Geology and I

Cycling in southern Kenya, towards Mount Kilimanjaro, geology pleasure of pleasures!

Reporting on geoscience issues seemed like a great fit for my background and goals. Instead, it forced me to face internal conflicts I’d been avoiding about interests and sunk costs (2,300 words). 

After nearly a decade of identifying myself as a geology student or geologist, I’ve stopped restricting my career aspirations to this discipline. This was a hard and emotional process, and recently it led me to break a commitment I’d made, to write stories about geoscience issues in African countries

Calling this a ‘decision’ implies finality, but it’s more of an ongoing thing to prioritize and find work that fits into that. This post is a progress report and a history, about what brought me into geology and what has gradually led me out of it. It takes a stab at answering the question of what my future plans are, beyond riding my bicycle Stan into sunset for ever and ever.

In 2015 I attended the Geology for Global Development (GfGD) Annual Conference in London, UK. Its speakers advocated for geoscientists to lend their expertise to addressing social problems, particularly those aligned with the UN SDGs (Sustainable Development Goals). Among the speakers were a Farsi-speaking researcher doing natural hazard education in Farsi-speaking regions of Central Asia, a mining-exploration geologist who focused on skills transfer during her work in Ethiopia, and academic geoscientists discussing the role of geoscience in UK overseas development policies. I found their messages really compelling, and left floating on a cloud of inspiration.

I’d left Armenia to attend the conference and soon I returned, to its yellow grass, crumbly outcrops and harsh blue skies. My backpack was stuffed with Goretex and goose down sewn into expensive shapes, which I deemed necessary for surviving a Caucasian winter on my bicycle. And in my head I brought new ideas about how to use my geoscience skills for good (my blindspots about ‘doing good’, then and now, are a discussion for another time).

That was two years ago, and this article comes together in a guest house in Malawi, where I’m cycling…still. All sorts of articles and books about social geoscience now live on my computer, and over the last year I’ve even contributed two. Megan of Armenia would be bewildered as to why Megan of Malawi was throwing away this awesome combination of volunteer science writing and bicycle travel.


Observing mass wasting en-route in central Rwanda.

In Rwanda I investigated agroforestry and landslides, and in Tanzania fluoride in drinking water—both problems that arise when communities interact with their local geology. For this story, the topics are less relevant than the approach I took, and my response to the whole experience.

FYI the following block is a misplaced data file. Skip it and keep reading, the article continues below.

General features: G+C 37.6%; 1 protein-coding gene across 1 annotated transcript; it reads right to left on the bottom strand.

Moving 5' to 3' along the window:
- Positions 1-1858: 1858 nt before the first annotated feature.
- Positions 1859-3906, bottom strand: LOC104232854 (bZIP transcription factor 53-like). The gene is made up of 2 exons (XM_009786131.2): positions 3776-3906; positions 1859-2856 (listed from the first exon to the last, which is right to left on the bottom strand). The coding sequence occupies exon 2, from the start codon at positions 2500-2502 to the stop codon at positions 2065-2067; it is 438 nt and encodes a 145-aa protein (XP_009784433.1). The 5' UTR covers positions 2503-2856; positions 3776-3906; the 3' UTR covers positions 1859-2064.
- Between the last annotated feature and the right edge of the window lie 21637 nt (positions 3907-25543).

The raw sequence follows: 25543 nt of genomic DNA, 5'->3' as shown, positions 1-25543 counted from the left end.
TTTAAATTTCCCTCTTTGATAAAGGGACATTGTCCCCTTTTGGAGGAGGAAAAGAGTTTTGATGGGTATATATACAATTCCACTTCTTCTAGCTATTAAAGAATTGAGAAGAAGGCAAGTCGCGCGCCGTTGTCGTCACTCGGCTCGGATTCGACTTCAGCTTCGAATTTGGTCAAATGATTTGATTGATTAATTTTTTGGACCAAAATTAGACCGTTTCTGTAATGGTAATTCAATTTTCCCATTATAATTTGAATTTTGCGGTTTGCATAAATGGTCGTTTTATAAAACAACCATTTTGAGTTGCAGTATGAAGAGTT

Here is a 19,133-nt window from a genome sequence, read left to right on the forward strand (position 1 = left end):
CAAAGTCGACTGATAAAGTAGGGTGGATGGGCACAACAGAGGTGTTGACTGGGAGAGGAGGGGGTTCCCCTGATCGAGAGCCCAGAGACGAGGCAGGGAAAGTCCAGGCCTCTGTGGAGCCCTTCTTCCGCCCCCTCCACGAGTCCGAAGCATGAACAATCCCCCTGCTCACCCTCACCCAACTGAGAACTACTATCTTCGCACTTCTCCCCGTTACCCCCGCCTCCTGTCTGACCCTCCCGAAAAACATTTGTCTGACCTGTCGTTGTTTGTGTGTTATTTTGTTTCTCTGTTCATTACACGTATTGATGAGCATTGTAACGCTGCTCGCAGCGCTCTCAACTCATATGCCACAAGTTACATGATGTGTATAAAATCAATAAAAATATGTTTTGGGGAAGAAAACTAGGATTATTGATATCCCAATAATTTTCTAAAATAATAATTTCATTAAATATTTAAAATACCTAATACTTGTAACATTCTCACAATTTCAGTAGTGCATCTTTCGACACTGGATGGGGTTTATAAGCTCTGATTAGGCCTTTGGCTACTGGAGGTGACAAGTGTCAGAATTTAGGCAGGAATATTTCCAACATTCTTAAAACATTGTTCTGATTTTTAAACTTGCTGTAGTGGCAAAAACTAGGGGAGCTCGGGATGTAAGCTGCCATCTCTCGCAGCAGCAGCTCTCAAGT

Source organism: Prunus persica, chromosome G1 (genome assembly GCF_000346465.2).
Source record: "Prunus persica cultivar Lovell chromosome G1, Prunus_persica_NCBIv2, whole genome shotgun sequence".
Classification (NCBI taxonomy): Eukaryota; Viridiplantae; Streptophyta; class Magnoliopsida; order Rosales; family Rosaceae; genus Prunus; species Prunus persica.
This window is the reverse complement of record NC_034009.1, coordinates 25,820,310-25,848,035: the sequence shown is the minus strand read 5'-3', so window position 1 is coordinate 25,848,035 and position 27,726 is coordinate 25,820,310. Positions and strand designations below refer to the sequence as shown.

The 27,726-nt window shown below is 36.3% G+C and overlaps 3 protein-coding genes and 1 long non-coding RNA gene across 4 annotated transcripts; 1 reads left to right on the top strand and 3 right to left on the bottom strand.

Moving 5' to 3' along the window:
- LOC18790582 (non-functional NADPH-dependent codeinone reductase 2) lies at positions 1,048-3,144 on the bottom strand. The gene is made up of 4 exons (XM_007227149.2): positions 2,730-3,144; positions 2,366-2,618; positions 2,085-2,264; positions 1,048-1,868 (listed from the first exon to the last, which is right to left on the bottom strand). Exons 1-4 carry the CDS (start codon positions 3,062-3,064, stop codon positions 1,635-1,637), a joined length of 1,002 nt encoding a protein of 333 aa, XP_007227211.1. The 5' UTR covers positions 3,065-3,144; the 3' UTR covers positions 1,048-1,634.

The point was to engage on the ground, as my advantage was being physically in the country. To encounter a landslide scar and find a Rwandan who would share the story of how it happened and its effects. Or to pursue the same kind of insights in Tanzania, talking about water quality issues at the borehole, waiting for our turn to fill up our water bags. It was idealistic but in hindsight this sort of engagement was possible, had I the drive to pursue it despite the communication barriers I faced as an English-only speaker.

I can be persistent in the search for the right people and information. In approaching these social geoscience stories I wasn’t; I was withdrawn and hesitant. My retreat into a digital comfort zone was swift, relying on academic reports, media, and emailing with scientists in order to get what I needed. I pursued conversations with the people I met on the road and in towns when we rested, but often I’d avoid bringing up the very topics I was writing about.

A friend wrote me a while ago, about how his current position was giving him a lot of ‘energy’. I’d forgotten this idea, that in our lives some activities are net-nourishing, and others deplete us. What I’d undertaken really depleted me. I wished the articles would finish themselves, even dreading them. The conflicts that came up for me added to this feeling of aversion.

Landslides and fluorosis are significant problems for communities in many developing countries. I believe they are significant and also underreported, especially with regards to ways to manage their problematic effects. But I became wary that this alone gave me license to tell these stories. I’m a geoscientist, but one without specific experiences with these problems. Nor do I have much relevant experience communicating about these issues to people of different cultures. Sure, the readers of the articles would mainly be native-speaking Westerners who I know how to communicate with. But getting the best information and conversations going required me to see the issue more like a Tanzanian or Rwandan.